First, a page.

As experiments using the new high-throughput technologies generate data at an increasingly rapid rate, computational biologists are developing algorithms that can accurately extract information from these data. Specifically, the analysis of sequencing data still poses many challenges. Xiaoyu Chen (University of Washington, Seattle, USA) described a dynamic Bayesian network model aimed at identifying transcription-factor-binding sites in yeast DNA from genomic footprinting experiments involving DNase I digestion of chromatin followed by high-throughput sequencing. Jared Simpson (Wellcome Trust Sanger Institute, Hinxton, UK) described work to construct a tool that can assemble a genome from short reads and can handle genomes up to several gigabases in size, such as that of human. Unlike current commonly used algorithms that utilize de Bruijn graphs, the new method efficiently constructs a string graph from a set of reads, an approach particularly well suited for the assembly of mixed-length read data. Simpson described hurdles still to be overcome in constructing a genome assembler, such as the need to accommodate for possible sequencing errors in the short reads.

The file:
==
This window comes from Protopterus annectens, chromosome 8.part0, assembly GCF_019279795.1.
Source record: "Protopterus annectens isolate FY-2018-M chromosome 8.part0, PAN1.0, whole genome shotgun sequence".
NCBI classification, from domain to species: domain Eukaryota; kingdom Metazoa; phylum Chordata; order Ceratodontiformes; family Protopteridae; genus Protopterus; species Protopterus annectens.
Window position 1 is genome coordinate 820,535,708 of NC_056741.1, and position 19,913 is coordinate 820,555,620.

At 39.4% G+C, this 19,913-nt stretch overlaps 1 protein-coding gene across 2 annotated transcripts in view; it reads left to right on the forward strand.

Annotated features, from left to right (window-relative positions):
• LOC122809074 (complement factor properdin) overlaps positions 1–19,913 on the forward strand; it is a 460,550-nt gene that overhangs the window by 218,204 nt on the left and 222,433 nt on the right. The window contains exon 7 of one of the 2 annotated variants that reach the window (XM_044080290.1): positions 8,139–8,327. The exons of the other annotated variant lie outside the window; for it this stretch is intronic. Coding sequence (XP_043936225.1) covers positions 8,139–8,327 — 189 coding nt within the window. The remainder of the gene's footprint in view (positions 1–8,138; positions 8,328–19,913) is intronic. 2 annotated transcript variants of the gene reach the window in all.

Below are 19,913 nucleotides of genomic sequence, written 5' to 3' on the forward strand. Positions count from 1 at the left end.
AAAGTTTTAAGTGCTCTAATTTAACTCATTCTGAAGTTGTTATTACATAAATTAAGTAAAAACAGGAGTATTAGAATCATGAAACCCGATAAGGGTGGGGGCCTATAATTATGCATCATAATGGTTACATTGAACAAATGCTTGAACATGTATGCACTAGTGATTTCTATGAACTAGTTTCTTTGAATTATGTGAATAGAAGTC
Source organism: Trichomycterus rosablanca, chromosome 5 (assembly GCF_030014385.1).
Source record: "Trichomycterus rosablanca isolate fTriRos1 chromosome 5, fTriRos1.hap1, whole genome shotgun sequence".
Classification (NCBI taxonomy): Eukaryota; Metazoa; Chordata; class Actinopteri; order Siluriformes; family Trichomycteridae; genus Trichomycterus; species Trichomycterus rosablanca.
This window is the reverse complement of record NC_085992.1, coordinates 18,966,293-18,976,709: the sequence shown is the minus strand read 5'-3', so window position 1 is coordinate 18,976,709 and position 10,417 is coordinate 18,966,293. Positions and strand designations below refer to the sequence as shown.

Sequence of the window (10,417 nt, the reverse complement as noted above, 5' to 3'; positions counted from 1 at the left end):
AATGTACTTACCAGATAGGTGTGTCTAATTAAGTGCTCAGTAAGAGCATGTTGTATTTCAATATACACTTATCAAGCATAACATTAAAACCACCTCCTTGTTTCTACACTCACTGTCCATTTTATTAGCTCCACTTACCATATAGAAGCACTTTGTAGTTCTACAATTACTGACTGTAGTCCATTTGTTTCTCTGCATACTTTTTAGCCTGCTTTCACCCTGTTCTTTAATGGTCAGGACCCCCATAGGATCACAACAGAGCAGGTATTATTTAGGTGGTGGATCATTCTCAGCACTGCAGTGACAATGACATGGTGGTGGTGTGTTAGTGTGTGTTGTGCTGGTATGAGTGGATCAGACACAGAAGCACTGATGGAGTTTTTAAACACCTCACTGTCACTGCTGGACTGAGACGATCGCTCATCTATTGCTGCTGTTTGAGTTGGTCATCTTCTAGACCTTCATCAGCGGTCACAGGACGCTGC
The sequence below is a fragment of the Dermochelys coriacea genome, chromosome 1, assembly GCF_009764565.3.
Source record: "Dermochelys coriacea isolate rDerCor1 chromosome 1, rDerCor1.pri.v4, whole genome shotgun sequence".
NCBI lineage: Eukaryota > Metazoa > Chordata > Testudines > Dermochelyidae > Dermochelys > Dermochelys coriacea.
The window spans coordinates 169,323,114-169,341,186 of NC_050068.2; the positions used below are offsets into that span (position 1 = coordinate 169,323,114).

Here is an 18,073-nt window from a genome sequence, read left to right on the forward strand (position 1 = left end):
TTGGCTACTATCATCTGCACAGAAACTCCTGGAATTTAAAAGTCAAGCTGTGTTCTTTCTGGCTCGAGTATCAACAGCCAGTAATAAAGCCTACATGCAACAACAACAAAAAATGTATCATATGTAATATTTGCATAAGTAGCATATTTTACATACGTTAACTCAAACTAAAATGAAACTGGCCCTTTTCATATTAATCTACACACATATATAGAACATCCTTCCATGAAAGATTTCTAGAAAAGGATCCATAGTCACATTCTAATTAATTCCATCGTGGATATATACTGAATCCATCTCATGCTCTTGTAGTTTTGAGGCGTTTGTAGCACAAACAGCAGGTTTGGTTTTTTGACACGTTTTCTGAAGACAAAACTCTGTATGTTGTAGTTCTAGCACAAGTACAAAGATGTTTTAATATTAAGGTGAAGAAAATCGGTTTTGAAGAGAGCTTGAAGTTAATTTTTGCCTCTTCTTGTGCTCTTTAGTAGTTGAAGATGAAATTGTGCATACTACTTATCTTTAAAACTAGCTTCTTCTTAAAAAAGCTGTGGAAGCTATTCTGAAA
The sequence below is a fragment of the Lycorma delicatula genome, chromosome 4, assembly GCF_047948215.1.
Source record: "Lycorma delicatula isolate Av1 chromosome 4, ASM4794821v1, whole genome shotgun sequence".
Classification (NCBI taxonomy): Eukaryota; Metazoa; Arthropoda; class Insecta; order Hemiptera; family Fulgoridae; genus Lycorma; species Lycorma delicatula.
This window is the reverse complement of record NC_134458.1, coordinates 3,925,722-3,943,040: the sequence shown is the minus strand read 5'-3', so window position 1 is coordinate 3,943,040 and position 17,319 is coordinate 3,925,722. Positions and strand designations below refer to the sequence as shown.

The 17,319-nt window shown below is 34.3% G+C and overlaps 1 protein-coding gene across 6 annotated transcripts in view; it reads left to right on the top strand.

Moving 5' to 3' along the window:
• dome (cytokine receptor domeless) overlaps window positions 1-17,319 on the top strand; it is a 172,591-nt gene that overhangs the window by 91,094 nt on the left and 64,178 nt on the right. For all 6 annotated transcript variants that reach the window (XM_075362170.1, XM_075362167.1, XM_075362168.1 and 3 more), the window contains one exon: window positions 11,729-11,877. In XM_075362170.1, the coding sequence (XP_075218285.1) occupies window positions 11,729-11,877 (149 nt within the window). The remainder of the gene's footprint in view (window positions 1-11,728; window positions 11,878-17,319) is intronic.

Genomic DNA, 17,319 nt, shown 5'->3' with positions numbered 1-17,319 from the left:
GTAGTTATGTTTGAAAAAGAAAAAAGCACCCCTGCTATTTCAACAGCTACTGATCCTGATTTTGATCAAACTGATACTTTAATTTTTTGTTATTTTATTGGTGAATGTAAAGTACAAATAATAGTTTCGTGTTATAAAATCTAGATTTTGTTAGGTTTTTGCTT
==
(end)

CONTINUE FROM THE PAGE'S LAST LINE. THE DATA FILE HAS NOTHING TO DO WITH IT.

Many high-throughput technologies produce data that are difficult to interpret directly with the human eye. Consequently, another area that received much attention was the visualization of biological datasets. Gary Bader (University of Toronto, Ontario, Canada) presented new plug-ins for the Cytoscape software commonly used for visualizing molecular interaction networks that will help perform enrichment analysis of sets of nodes in large networks. Lincoln Stein (Ontario Institute for Cancer Research, Toronto, Canada) presented new features of Reactome, a manually curated database for biological pathways, with a web interface that lets users perform queries and searches. He also described a Reactome standalone plug-in for Cytoscape that enables users to integrate and visualize Reactome data with data from other sources.

There's plenty of room at the bottom